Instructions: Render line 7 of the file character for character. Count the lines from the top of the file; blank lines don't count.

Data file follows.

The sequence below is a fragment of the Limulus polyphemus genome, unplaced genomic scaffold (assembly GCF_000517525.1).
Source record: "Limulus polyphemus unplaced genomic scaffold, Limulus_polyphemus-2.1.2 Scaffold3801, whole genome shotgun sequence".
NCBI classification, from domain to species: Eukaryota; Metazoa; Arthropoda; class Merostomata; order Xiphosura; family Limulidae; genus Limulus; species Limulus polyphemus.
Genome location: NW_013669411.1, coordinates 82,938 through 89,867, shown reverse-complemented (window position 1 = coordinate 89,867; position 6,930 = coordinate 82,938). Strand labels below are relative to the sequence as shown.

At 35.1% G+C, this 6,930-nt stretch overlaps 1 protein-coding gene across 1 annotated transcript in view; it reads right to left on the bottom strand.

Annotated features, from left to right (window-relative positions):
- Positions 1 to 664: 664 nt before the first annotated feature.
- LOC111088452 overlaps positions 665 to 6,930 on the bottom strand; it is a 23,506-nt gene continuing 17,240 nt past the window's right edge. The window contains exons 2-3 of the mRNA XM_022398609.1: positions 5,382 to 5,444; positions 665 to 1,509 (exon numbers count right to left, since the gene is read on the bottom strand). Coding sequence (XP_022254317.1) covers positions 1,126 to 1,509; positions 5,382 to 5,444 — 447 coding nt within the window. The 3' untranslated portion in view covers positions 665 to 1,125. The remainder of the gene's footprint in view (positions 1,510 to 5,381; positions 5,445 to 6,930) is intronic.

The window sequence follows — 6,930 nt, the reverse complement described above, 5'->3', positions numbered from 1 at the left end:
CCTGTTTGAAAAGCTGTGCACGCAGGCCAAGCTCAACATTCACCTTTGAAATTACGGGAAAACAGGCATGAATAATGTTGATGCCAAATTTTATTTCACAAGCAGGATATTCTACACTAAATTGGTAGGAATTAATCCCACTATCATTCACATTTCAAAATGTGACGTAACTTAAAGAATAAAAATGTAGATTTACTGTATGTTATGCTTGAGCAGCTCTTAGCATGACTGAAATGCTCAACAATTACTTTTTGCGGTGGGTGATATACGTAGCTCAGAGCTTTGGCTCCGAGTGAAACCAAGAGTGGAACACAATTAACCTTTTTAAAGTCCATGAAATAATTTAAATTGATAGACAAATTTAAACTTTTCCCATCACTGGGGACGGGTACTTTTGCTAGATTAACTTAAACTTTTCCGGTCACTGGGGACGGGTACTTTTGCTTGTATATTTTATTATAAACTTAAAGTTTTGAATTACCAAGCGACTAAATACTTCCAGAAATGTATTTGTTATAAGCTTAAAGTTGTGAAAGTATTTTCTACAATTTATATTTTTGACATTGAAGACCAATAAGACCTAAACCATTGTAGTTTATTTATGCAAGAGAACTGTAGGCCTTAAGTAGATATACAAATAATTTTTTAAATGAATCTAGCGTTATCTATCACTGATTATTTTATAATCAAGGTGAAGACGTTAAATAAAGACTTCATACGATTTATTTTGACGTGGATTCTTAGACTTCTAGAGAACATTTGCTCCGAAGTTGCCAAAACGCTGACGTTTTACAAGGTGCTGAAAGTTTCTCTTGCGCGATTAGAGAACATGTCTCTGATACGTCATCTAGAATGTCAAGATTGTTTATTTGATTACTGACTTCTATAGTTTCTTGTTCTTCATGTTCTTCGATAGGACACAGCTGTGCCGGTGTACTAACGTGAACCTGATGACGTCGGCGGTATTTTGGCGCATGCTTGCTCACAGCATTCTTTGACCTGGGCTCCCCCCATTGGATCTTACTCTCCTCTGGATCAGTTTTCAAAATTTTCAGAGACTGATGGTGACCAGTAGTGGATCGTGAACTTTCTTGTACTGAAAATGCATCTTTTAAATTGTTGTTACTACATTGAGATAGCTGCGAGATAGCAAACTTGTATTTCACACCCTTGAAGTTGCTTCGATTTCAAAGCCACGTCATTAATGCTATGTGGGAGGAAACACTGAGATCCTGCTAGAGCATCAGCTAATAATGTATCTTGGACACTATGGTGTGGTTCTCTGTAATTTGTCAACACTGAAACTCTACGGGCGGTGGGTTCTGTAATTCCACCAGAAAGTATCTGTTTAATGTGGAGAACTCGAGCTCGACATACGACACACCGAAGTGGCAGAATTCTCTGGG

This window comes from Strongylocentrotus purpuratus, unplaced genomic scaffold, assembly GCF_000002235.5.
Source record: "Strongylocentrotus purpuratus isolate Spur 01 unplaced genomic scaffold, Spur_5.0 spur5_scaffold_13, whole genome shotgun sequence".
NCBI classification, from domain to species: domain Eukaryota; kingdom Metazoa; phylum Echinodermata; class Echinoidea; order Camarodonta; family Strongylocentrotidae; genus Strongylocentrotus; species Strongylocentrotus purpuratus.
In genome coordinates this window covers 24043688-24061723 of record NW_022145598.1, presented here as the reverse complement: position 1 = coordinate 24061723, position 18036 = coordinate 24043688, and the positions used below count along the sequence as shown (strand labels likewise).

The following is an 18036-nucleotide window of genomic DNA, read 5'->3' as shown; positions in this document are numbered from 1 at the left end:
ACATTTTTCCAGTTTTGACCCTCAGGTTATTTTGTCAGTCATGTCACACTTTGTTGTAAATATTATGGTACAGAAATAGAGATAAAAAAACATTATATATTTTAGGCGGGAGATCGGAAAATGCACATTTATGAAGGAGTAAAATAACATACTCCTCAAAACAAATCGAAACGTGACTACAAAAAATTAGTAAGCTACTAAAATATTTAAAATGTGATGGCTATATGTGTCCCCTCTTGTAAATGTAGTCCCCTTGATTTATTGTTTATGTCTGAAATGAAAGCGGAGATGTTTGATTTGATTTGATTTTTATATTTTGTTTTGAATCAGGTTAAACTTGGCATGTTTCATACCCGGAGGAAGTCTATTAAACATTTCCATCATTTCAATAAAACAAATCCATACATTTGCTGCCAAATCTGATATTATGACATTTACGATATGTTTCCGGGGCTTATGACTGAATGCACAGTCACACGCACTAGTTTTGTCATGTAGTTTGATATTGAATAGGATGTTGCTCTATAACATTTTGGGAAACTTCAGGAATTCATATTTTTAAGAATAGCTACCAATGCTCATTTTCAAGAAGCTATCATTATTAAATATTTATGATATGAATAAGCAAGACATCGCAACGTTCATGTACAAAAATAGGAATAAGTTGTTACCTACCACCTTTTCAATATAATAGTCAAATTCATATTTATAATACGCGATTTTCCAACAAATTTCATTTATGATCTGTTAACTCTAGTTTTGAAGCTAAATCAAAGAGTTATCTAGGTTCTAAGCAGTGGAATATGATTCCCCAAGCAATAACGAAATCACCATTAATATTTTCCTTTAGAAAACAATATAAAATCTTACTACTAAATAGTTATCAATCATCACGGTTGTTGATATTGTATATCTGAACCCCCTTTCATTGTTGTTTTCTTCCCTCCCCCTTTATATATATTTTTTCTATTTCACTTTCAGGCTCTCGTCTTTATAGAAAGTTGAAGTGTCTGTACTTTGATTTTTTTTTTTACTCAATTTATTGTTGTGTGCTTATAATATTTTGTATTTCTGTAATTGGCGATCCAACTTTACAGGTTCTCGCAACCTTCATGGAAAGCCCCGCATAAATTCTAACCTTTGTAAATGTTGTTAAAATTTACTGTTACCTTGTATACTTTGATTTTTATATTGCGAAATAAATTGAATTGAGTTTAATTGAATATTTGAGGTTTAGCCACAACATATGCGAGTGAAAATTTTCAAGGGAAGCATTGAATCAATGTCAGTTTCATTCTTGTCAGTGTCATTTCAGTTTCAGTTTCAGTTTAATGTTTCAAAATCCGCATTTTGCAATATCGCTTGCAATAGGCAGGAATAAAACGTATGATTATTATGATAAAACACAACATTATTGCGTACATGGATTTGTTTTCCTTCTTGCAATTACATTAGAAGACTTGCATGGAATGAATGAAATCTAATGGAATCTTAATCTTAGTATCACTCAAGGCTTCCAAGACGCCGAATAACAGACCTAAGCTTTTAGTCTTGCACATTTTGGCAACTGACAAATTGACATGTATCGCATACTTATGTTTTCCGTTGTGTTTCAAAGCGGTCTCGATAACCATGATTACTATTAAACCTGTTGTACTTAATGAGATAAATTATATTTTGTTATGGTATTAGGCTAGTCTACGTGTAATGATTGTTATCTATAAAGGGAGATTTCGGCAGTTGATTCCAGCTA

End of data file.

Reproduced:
- Positions 1 to 664: 664 nt before the first annotated feature.